Back in 2007, I wrote an introduction to Convergent Friends as a paper for a class at Earlham College. In the past seven years, the conversation has continued; I have at times been part of it and at other times not. Recently, I was contacted by a Friend who serves with Christian Peacemaker Teams (CPT) for which I also volunteer (although on the board, representing Friends United Meeting, rather than on team). This Friend shared with me a story of a mutual f/Friend of ours leaving Quakerism for a Mennonite Community for a variety of reasons, one of which was that (labels don't completely describe this accurately) Christian Quakers tended not to be liberal enough and Liberal Quakers tended not to be Christian enough. This CPT member asked if we could talk about Convergent Friends because 1) he thought that might be where he fit in the Quaker spectrum, and 2) because he thought that Convergent Friends might be at that crux of Liberalism and Christianity. "So what is the theology behind the Convergent Friends conversation? To preface, there is a general reluctance to define this conversation to a particular movement or theology. Informed and influenced greatly by the theology of the Emergent Church and post-modern theory, the conversation is developing several evolving trends. There is a general desire to engage with contemporary culture with a missionary focus. The mission work is to live into the Kingdom of God. Jesus is the focus over classic “Christianity.” Unlike other denominations who evangelize by door knocking and revivals, the conversation has been encouraging a type of missionary work that is based on personal and communal witness to beliefs. Similar to many of the views of early Quakers, Convergent Friends desire to ‘let their lives speak’ for their views. There is a distinct Christian focus to the conversation. Parts of this focus comefrom the Christianity of Emergent Church theology, the Christianity evident in Conservative Quakerism, and the Christianity of the conversationalists. The wonderfulworld of Quakerism is experiencing its own trends in favor and in rejection of Christianlanguage and beliefs. While some Friends are experiencing for the first time a chance to use their Christian language, other Friends feel threatened by the over emphasis on Jesus." (from my 2007 paper)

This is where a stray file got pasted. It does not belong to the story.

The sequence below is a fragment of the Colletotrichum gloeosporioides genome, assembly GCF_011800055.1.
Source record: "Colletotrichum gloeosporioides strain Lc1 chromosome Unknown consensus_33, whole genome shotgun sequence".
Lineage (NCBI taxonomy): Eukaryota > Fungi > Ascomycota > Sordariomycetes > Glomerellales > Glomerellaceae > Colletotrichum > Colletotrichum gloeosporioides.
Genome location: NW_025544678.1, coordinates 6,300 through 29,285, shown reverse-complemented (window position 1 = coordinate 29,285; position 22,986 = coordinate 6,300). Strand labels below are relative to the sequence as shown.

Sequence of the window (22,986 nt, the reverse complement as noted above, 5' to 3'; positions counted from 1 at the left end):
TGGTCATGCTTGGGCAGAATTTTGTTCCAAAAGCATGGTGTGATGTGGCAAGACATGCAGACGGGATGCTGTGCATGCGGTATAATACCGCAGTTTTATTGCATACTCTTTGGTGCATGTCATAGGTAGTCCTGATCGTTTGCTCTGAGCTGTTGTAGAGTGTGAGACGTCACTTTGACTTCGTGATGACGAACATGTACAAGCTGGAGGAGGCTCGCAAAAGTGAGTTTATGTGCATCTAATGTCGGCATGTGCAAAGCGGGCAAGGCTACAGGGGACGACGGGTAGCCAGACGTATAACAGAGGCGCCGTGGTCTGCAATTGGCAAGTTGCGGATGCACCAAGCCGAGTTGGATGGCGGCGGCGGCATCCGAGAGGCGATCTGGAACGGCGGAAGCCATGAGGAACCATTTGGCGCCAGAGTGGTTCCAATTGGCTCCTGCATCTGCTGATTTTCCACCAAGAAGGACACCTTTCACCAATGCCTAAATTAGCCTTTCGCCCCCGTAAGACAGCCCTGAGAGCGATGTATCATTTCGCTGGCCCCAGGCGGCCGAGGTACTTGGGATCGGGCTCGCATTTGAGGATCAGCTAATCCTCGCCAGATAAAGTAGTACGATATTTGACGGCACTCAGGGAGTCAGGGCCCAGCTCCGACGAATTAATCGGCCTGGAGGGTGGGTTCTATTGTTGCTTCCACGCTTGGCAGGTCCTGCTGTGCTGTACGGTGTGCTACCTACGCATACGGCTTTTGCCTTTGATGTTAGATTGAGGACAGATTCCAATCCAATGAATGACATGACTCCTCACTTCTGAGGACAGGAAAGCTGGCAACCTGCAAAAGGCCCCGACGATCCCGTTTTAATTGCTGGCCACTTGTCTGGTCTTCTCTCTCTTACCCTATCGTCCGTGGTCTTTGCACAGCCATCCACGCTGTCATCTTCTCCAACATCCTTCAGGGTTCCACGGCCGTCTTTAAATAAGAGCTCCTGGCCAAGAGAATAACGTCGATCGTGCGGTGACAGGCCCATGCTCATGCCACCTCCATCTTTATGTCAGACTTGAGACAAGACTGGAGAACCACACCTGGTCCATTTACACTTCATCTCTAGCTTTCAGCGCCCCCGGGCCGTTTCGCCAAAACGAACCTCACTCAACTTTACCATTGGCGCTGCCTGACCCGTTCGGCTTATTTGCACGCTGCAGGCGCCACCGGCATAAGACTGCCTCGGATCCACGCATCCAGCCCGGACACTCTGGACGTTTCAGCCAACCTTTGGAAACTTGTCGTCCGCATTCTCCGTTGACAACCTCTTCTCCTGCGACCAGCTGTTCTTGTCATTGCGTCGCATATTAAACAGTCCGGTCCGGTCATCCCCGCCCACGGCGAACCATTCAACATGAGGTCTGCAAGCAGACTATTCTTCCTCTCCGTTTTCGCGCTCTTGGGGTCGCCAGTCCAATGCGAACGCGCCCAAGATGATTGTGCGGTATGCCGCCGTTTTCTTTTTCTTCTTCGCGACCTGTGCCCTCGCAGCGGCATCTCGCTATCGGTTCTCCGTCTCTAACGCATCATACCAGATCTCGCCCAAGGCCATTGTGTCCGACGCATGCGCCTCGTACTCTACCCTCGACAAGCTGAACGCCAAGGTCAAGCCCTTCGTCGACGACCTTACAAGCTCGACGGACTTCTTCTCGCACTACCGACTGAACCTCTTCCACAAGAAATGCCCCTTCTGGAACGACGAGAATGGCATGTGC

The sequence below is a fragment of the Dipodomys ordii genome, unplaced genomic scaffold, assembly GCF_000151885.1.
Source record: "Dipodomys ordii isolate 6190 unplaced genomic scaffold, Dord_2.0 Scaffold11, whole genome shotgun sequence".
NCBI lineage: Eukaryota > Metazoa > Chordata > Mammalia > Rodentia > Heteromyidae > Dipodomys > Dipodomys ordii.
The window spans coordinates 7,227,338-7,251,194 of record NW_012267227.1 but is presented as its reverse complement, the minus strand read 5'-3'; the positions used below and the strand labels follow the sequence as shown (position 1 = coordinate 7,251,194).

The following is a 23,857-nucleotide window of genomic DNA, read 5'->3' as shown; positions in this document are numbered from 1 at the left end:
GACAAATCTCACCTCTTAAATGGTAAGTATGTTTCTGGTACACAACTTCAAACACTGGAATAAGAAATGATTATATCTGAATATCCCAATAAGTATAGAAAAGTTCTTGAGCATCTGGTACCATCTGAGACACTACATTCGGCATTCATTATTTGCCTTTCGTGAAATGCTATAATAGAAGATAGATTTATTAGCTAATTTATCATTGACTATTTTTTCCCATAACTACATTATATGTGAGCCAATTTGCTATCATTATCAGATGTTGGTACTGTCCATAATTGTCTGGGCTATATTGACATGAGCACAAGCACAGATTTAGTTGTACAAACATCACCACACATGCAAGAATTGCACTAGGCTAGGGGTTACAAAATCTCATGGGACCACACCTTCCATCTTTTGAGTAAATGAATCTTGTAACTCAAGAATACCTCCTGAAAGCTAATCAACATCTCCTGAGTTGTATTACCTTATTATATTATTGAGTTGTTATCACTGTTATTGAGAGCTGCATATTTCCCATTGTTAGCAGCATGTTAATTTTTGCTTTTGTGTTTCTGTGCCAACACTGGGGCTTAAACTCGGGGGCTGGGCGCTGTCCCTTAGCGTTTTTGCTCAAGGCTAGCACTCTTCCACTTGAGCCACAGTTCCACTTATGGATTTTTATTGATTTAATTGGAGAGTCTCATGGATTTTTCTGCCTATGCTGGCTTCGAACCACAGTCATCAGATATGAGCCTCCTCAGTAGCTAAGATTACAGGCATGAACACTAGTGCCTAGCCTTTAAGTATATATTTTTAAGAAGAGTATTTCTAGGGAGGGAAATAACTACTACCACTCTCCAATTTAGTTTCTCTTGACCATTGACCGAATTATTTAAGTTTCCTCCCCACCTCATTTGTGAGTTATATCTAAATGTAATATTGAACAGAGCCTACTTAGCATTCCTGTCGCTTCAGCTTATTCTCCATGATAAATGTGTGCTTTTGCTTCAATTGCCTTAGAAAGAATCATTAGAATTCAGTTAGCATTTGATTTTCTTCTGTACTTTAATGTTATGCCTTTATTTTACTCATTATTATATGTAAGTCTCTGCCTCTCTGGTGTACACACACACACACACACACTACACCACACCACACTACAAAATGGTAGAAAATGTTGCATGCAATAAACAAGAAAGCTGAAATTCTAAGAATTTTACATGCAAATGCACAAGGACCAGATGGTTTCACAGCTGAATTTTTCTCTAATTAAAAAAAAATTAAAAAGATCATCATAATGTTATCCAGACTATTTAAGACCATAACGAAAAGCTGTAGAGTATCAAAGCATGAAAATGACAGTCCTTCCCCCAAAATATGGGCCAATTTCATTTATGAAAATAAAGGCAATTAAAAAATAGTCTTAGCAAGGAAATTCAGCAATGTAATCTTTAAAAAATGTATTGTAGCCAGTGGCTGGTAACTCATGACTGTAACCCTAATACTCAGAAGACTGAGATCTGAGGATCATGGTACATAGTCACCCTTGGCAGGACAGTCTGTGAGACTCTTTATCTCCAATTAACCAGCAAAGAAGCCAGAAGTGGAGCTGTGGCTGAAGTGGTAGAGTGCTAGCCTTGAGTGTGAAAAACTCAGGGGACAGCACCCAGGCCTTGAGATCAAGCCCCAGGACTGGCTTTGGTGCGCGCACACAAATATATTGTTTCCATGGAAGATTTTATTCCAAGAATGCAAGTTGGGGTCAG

Over the past seven years, I have seen many of my Liberal F/friends explore and embody Christianity. It is much more normal in my circles now, than 10 years ago, to pray out loud, quote from the Bible, and source a motivation for justice from Jesus' teachings. Christian mysticism is talked about as it relates to our own lives as well as the lives of others like John Woolman, Thomas Kelly, and George Fox. The Living Christ and Inward Christ are terms used to describe spiritual relationships.